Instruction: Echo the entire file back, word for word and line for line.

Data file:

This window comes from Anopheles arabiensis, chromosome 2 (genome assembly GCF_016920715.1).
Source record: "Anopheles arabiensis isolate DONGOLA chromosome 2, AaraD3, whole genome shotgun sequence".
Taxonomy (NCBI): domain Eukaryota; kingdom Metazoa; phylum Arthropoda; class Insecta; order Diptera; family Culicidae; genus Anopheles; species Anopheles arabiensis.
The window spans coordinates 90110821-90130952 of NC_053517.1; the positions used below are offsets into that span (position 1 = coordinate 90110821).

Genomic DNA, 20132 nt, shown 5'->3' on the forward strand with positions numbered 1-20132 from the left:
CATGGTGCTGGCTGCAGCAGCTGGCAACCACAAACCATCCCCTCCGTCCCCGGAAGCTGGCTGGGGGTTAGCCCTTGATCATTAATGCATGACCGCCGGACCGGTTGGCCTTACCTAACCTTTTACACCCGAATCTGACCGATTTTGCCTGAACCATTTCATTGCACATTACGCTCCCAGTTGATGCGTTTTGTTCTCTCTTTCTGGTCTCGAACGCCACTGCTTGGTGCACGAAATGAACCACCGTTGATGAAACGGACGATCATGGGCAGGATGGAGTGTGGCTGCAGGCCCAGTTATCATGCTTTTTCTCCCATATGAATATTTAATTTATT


This window comes from Anopheles arabiensis, chromosome 2 (genome assembly GCF_016920715.1).
Source record: "Anopheles arabiensis isolate DONGOLA chromosome 2, AaraD3, whole genome shotgun sequence".
Taxonomy (NCBI): domain Eukaryota; kingdom Metazoa; phylum Arthropoda; class Insecta; order Diptera; family Culicidae; genus Anopheles; species Anopheles arabiensis.
The window spans coordinates 90110821-90130952 of NC_053517.1; the positions used below are offsets into that span (position 1 = coordinate 90110821).

Genomic DNA, 20132 nt, shown 5'->3' on the forward strand with positions numbered 1-20132 from the left:
CATGGTGCTGGCTGCAGCAGCTGGCAACCACAAACCATCCCCTCCGTCCCCGGAAGCTGGCTGGGGGTTAGCCCTTGATCATTAATGCATGACCGCCGGACCGGTTGGCCTTACCTAACCTTTTACACCCGAATCTGACCGATTTTGCCTGAACCATTTCATTGCACATTACGCTCCCAGTTGATGCGTTTTGTTCTCTCTTTCTGGTCTCGAACGCCACTGCTTGGTGCACGAAATGAACCACCGTTGATGAAACGGACGATCATGGGCAGGATGGAGTGTGGCTGCAGGCCCAGTTATCATGCTTTTTCTCCCATATGAATATTTAATTTATT